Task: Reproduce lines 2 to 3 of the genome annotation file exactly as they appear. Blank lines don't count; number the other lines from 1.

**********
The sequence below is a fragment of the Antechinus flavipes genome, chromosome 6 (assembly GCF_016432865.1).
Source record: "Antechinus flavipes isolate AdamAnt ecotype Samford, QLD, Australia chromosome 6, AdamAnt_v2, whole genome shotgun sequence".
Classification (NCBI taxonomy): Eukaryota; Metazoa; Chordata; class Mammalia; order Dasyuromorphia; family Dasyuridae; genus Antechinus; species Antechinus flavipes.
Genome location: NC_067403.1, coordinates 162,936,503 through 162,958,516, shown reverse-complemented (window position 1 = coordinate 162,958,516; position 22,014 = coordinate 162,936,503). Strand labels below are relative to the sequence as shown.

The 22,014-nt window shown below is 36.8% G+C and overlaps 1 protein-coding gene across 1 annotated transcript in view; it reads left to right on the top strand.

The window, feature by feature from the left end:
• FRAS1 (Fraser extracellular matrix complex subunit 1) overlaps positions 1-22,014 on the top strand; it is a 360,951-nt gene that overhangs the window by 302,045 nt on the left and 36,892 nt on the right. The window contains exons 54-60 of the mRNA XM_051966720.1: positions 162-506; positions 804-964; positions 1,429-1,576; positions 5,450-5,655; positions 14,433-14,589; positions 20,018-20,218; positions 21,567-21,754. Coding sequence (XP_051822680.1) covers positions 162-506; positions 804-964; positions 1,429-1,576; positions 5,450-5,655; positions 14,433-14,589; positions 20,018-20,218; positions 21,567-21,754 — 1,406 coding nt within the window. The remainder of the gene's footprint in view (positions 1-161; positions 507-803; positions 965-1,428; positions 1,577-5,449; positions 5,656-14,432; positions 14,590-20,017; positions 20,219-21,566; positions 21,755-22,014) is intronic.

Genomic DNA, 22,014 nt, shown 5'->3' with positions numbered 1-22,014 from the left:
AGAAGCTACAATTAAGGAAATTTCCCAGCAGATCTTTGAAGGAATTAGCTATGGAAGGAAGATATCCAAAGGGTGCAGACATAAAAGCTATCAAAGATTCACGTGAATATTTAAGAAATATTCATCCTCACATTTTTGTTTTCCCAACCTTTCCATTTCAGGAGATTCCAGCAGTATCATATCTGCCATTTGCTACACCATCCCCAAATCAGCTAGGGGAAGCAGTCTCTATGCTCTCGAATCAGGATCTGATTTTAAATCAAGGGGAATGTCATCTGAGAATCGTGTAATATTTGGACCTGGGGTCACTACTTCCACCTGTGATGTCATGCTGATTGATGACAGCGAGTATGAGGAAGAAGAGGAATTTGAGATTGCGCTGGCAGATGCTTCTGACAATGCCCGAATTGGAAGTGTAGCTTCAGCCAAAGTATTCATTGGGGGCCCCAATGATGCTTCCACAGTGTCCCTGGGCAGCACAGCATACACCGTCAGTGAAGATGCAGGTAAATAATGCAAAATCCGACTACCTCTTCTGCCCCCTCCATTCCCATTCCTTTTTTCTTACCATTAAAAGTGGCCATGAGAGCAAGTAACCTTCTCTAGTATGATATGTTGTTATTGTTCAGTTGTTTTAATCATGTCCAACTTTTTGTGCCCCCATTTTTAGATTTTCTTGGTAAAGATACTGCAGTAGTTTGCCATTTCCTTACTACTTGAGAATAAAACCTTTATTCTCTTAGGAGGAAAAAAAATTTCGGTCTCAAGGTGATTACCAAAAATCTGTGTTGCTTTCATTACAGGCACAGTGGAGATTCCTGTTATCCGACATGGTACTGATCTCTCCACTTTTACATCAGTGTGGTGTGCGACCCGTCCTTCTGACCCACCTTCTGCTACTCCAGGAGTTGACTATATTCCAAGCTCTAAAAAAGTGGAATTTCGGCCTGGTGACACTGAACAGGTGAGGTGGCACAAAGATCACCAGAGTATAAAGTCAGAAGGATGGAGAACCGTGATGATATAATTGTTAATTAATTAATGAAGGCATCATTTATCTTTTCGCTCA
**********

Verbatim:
Source record: "Antechinus flavipes isolate AdamAnt ecotype Samford, QLD, Australia chromosome 6, AdamAnt_v2, whole genome shotgun sequence".
Classification (NCBI taxonomy): Eukaryota; Metazoa; Chordata; class Mammalia; order Dasyuromorphia; family Dasyuridae; genus Antechinus; species Antechinus flavipes.